Lamps won’t come on? Kitchen can’t power your appliances? TV keeps turning off and on? If this kind of stuff happens often — even after you’ve checked your breaker panel and flipped the switch back on — then the issue is that you have a circuit breaker that keeps tripping.
So, what do you do when your circuit breaker keeps tripping?
In this article, we’re going to talk about why this happens and what to do when it does. Keep reading to learn more.
What Is a Circuit Breaker and What Does it Mean When It Trips?
All homes and businesses have a system of electrical circuits that are controlled and protected by a switching device, otherwise known as a circuit breaker. The circuit breaker is typically located in a consumer unit or fuse panel, depending on whether it’s in a house, business, or building, and it’s used to cut off power completely or turn it back on.
Generally speaking, a circuit breaker will trip when there is an electrical fault that can damage the circuit board. Most modern systems today use circuit breakers that provide better control and protection from electrical faults; however, many homes and buildings still have older units with fuses that are ready to blow when overloaded.
When your circuit breaker “trips,” it’s really just switching off to protect its fuses and the rest of the electrical components — and your home. Excessive overheating can not only damage your circuits but lead to an electrical fire. So, when there’s an electrical fault, the circuit breaker will automatically cut off your electrical supply
What Causes a Circuit Breaker to Trip?
As stated above, your circuit breaker will trip when an electrical fault occurs. This would include occurrences such as:
- Excess current
- A power surge
- A faulty component
These occurrences are typically summed up into three categories: Overloads, short circuits, and ground fault surges.
Overloads are arguably the most common reason why a circuit breaker keeps tripping. Overloads occur when there’s a greater electrical demand on a specific circuit than that circuit is capable of producing.
It can also occur when you have too many light fixtures or appliances running at once. This can also be risky for the fixtures and appliances connected to that circuit. Essentially, the circuit breaker will trip to prevent the electrical wiring from overheating so your appliances’ circuits don’t get fried or catch fire.
Short circuits are also common and even more dangerous compared to a circuit breaker overload. Short circuits occur when one or more of your electrical outlets is faulty and a live wire comes in contact with a neutral wire. It can also occur if there’s a loose connection somewhere or faulty wiring in a plug or appliance.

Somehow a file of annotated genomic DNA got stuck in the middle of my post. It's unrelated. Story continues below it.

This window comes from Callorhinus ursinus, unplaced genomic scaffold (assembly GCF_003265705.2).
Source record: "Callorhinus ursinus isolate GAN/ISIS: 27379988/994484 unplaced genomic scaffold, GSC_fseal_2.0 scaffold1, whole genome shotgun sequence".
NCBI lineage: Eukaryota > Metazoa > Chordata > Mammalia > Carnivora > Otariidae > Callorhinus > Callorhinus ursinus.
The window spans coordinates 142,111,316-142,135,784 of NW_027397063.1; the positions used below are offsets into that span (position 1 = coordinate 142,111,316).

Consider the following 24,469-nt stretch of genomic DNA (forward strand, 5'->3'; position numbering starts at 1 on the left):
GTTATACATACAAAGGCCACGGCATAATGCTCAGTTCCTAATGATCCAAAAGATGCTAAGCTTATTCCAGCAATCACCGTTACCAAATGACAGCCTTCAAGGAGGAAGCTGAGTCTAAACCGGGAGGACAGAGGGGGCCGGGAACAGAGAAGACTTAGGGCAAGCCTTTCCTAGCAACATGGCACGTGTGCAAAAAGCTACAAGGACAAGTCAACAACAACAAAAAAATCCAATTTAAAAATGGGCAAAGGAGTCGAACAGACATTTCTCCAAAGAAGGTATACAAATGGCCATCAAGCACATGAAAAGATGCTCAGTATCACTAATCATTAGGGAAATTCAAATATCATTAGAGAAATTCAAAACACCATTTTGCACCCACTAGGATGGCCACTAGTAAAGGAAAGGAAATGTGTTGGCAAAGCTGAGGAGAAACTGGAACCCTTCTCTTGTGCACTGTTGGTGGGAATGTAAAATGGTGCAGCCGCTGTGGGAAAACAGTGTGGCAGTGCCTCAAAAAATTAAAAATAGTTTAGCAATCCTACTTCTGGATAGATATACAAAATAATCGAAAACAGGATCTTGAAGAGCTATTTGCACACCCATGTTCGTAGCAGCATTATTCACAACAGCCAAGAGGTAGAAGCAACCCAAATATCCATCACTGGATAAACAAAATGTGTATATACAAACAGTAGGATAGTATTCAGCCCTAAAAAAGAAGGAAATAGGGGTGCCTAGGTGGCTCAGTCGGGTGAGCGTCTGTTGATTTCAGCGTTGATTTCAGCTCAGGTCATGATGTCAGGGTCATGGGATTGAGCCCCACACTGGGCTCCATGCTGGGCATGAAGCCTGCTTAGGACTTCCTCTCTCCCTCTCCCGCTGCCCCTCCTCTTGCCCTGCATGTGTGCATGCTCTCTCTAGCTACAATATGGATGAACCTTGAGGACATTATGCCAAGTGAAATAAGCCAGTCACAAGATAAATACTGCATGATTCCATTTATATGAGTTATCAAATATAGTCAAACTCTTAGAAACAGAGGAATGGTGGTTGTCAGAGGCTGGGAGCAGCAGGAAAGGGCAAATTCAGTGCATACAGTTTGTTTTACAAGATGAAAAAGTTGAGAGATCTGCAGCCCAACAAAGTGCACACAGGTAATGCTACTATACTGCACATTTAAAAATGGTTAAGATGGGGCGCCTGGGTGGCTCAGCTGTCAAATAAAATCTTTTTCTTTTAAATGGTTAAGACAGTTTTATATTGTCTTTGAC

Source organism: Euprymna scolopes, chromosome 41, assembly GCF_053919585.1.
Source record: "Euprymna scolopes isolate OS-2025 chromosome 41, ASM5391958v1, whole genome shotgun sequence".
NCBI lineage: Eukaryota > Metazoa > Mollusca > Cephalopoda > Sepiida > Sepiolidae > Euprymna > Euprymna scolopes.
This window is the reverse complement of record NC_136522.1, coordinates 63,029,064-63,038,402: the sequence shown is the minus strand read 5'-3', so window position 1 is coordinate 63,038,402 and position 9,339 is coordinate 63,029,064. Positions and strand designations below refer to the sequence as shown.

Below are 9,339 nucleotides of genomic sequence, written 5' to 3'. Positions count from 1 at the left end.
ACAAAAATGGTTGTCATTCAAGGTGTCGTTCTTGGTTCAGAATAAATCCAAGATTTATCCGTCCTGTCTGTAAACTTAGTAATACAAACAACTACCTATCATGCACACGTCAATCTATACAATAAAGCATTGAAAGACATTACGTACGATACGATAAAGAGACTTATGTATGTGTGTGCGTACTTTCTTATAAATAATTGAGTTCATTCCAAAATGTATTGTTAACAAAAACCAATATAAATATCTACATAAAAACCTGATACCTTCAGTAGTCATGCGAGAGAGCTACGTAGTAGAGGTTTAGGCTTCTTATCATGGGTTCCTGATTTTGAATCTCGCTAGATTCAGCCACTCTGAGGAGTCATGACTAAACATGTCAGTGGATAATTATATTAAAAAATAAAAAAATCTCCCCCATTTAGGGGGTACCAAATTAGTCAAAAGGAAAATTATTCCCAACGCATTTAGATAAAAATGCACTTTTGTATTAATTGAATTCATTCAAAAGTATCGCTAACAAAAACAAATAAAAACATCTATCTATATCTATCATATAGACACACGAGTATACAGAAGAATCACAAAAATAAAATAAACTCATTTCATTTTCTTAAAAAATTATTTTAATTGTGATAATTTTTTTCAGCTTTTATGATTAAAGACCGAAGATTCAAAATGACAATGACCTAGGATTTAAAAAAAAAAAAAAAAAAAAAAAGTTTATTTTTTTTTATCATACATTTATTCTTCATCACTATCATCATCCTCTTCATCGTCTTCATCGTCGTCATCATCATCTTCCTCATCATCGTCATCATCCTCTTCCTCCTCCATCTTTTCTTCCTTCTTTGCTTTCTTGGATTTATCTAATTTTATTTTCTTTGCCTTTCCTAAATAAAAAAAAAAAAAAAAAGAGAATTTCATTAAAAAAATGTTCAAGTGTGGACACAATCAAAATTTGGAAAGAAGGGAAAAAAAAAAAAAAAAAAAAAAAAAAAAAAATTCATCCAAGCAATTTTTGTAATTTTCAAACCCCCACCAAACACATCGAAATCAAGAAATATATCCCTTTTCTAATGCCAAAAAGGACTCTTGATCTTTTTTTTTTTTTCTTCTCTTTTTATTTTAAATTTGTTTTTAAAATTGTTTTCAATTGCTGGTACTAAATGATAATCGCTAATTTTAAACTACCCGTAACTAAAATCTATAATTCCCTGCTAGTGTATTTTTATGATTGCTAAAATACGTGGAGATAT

When there’s a short circuit, the regular electrical resistance will be overridden, and then all of a sudden, there’ll be too much current flowing through the system. This creates too much heat for the circuit to handle, which leads to a circuit trip.
When a circuit shorts out, you may notice a burning smell as well as some discoloration around the breaker. When this happens, it’s best not to continuously use the appliances that caused the shortage to avoid a fire hazard.
Ground Fault Surges
Ground fault surges behave similarly to short circuits. The only difference is that they involve a live wire touching a bare copper ground wire or part of a metal outlet box where the ground wire is connected. This is something that also causes an excess flow of electricity, which leads to a breaker trip to prevent a fire hazard.
When there’s a ground fault surge, you may also notice discoloration around the outlet responsible.
What To Do if Your Circuit Breaker Keeps Tripping
If your circuit breaker keeps tripping, it’s an indication that too much power is being demanded from the circuit due to the above reasons. What needs to happen next is your appliances and devices must be redistributed onto different circuits — or upgrade your electrical system to something more current that can handle the power demand.
You can also try the following to determine the main culprit:
Test For a Circuit Overload
If your circuit breaker keeps tripping, one of the first things you want to do is go to your electrical panel and turn off all the switches in the affected area and unplug all of your appliances, devices, and fixtures. Then, plug everything back in and turn on all the switches. Turn on your appliances one at a time and see if the breaker trips again.
If it does, you can try this again but turn on all your appliances in a different order — it’ll give you a good idea of how many appliances and devices your breaker can handle at once.
Check For a Short Circuit
Repeat the above steps to see which appliance causes the circuit to trip. Then proceed to plug that appliance into an outlet in a different room once you’ve flipped the switches back on.
If the breaker in each room trips from that one appliance, it means there’s a short in the appliance and it needs to be fixed or replaced. If the circuit breaks every time you turn on a specific switch or use a certain plug, there could be a shortage in your home wiring.
Call in the Professionals
A circuit breaker that keeps tripping isn’t just annoying and inconvenient — it’s also dangerous. If your circuit breaker keeps tripping, it can put your entire home and family at risk, and it’s not necessarily something you can fix on your own.
When your circuit breaker trips, it’s best to call in a professional electrician to diagnose and fix the problem. Reach out to us at Electric City Corporation today for a free consultation or to learn more about our services.